On Travels Tips for Iceland

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Since about 2012, vacation travellers to Iceland has drastically increased – and the trend seems to be continuing. Because one’s travel will probably involve Reykjavik, here are some tips that are worth knowing before arriving.

Consider flying KEF-based Icelandair or WOW airlines (discounter) as they may provide considerable savings. We used Icelandair for our entire trip to the UK, and we would fly them again.

The international airport for Reykjavik is not in Reykjavik, but actually in Keflavik (KEF) – which is about 45 minutes from Reykjavik.

Given the airport location, Flybus and Grayline provide bus transportation to Reykjavik. Visitors can purchase tickets in the baggage area at the airport.

The buses will not take passengers to their hotel – but will stop at designated bus stops within the city, so select a hotel close to one of the bus stops. We got lucky with our hotel as it was very close to two stops. Thumbs up to the Skuggi Hotel.

 

Reykjavik is a very walkable city – so select a hotel in the city center or in the old city/harbor area.

Tour companies are abundant, and also use the same bus stops are airport transportation.

We found hotels and food to be expensive. Before booking we expected $300+ per night for a hotel. Once we were there, you learn to accept the $30 for pizza or spaghetti.

We mistakenly thought restaurants would be mainly fish – Not true as there are a wide variety of culinary offering.

Previous posts about Iceland

Enjoy any or all of the videos about intriguing Iceland.

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On Iceland: Reykjavik

We spent bits of four different days in Reykjavik. It is an easy city to walk, and there is enough to keep us busy. Interestingly, about a third of Iceland’s population is in Reykjavik.

Admiring the architectural pattern of basalt rocks of the Lutheran Cathedral

 

Smiling at the Sun Voyager metal sculpture saluting the Viking heritage

 

Engaging in the quaint building architecture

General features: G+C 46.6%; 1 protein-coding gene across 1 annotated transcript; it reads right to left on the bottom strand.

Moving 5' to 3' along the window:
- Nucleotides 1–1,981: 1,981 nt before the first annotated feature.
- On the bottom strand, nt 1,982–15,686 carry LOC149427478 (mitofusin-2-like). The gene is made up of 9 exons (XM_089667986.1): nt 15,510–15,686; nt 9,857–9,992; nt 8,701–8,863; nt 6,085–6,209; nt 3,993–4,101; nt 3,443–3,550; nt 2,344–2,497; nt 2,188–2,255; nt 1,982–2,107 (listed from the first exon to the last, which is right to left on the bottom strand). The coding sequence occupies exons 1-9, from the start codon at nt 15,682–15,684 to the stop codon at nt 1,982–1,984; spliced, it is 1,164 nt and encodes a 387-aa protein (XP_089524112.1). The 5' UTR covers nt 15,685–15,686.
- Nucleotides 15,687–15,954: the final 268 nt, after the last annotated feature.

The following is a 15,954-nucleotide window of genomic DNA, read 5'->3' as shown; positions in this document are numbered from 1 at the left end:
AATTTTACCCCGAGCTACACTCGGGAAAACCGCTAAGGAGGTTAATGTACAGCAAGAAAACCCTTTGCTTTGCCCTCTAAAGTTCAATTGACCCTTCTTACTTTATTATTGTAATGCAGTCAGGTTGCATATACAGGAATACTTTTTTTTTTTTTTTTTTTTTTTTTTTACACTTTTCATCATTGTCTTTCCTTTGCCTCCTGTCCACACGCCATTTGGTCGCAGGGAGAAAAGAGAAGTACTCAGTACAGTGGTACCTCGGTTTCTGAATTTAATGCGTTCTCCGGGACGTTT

Strolling the main shopping street.

 

Loving the modern feel of the Harpa Concert Hall and Conference Center

 

Marveling at the view across the water

 

Knowing how much Resa would enjoy the many murals (more in a future dedicated post).

 

Standing in amazement at the 10:45 pm sky

 

Enjoying the fireworks thanking us for visiting before leaving the next day

 

Reykjavik is the largest city in Iceland, but not expect the grandness of New York, Chicago, London, or Paris. It’s not even close to Cincinnati. However, at 110,000 people, it’s large enough to offer a wide variety of activities, yet quaint enough to be manageable and make one feel comfortable. Bottom line: we enjoyed it – Thumbs up!

On Iceland – Day 2: The South Coast Tour

We continued with Extreme Iceland for Day 2, but this time for a trip along the south coast. It was simply another day of the beauty providing sensory overloaded.

Wondering about the numerous lava field I expected, but observing ecological succession with lava field covered with moss was a surprise

 

Seeing wonderful scenery

 

Walking behind the waterfall (Seljalandsfoss)

 

Strolling black beach (Reynisfjara)

 

Marveling at rock formations

 

Enjoying the view from Dyrholaey of the black beach we just visited

 

Reflecting about the setting of a farm with its fertile land and the glacier above

 

Hearing the roar of Skogafoss in its gorge

 

Standing on the glacier (Solheimajokull)

 

Never tiring of the landscape and the views

 

Continually admiring the landscape

 

…. after all, how could anyone get bored with seeing places like this.

 

Hope you enjoyed the brief highlights of Iceland’s south coast. Here’s a 2+-minute video showing the sights in motion.

On Iceland – Day 1: Golden Circle

On our first full day in Iceland, we chose to tour the Golden Circle, which is one of the most popular tours. Icelandic landscape is fascinating, so the senses are constantly entertained. We used Extreme Iceland for two days.

Admiring the landscape.

 

Walking along the fault line where tectonic plates of North America and Eurasia meet in Thingvellir National Park.

 

Standing in awe of the view.

 

Witnessing the fury of Gullfoss, a spectacular and very large waterfall.

Notice the people on the left side

 

Patiently waiting for Strokkur Geysir to do its thing.

 

Relaxing to Faxi’s roar.

 

Enjoying a dip in a thermal pool known as Fludir: the Secret Lagoon.

Find the lifeguard